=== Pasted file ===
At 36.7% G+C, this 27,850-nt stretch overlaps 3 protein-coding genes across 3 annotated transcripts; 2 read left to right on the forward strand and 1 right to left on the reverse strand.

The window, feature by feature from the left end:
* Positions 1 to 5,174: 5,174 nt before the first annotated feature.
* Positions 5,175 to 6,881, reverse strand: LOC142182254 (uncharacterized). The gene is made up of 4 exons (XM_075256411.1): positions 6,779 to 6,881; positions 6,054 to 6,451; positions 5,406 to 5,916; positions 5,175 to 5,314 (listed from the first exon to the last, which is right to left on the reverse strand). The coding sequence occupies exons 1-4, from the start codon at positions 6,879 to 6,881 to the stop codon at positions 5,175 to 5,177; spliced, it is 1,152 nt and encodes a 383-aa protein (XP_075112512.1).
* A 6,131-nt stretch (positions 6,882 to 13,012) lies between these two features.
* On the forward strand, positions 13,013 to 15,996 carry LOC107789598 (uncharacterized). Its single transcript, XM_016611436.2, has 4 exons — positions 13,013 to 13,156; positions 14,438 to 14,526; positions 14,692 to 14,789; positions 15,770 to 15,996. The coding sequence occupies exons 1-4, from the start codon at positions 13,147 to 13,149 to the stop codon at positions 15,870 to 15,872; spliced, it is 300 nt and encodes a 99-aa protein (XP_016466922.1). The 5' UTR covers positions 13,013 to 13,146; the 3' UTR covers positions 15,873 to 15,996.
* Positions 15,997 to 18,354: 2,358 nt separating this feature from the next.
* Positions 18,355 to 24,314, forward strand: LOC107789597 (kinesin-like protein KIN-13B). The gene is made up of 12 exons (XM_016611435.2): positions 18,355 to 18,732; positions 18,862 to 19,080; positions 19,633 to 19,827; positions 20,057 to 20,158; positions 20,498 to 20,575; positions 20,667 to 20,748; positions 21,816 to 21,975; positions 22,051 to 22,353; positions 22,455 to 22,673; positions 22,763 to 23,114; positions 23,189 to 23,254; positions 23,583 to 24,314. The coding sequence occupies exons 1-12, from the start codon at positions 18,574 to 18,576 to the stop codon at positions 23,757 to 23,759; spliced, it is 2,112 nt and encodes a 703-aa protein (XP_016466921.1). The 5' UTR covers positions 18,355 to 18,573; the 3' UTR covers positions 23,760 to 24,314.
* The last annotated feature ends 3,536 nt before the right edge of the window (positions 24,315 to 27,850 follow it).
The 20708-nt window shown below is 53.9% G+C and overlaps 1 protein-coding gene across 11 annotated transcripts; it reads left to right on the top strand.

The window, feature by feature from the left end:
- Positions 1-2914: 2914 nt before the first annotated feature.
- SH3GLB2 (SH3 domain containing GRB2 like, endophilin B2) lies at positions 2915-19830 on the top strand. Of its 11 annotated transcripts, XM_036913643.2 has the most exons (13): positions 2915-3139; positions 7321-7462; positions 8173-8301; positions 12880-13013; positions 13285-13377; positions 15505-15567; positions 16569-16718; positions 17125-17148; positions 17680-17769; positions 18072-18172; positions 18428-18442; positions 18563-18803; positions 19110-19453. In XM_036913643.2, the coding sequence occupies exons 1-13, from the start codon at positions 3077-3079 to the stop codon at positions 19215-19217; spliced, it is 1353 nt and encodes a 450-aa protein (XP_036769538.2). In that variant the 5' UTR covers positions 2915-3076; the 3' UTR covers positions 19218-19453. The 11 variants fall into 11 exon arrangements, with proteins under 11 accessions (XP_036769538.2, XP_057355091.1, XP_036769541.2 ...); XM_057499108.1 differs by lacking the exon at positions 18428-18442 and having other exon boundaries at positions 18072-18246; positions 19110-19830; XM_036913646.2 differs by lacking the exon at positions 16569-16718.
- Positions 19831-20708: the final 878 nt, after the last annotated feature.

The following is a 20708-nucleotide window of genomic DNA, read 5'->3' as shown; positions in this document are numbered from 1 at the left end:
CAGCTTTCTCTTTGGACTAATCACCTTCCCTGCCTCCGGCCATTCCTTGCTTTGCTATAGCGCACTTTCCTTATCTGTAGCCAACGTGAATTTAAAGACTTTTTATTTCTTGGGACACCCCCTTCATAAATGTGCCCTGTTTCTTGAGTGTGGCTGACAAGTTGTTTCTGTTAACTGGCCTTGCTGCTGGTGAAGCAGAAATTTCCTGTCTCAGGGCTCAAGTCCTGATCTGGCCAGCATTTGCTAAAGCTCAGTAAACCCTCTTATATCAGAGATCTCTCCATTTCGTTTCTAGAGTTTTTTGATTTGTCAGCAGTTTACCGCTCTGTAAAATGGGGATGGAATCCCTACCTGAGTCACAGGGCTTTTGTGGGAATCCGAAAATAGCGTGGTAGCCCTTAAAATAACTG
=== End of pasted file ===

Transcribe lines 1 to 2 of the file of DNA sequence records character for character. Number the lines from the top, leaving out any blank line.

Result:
At 36.7% G+C, this 27,850-nt stretch overlaps 3 protein-coding genes across 3 annotated transcripts; 2 read left to right on the forward strand and 1 right to left on the reverse strand.

The window, feature by feature from the left end: